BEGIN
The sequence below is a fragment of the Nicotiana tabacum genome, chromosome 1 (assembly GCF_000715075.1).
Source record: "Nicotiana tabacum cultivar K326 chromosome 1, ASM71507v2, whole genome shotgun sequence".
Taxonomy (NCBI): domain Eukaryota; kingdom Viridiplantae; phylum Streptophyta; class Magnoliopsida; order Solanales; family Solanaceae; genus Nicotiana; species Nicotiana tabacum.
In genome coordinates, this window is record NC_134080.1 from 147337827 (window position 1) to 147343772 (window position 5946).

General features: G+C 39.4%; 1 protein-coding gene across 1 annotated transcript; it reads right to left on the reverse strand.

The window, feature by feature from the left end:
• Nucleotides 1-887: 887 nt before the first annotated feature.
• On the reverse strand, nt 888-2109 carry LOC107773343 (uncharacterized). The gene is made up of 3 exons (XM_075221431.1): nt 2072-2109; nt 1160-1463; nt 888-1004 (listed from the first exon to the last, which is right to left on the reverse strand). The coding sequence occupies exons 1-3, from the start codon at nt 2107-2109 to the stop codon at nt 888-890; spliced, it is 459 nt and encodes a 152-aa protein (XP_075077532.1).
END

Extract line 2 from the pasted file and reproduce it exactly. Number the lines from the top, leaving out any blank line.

Source record: "Nicotiana tabacum cultivar K326 chromosome 1, ASM71507v2, whole genome shotgun sequence".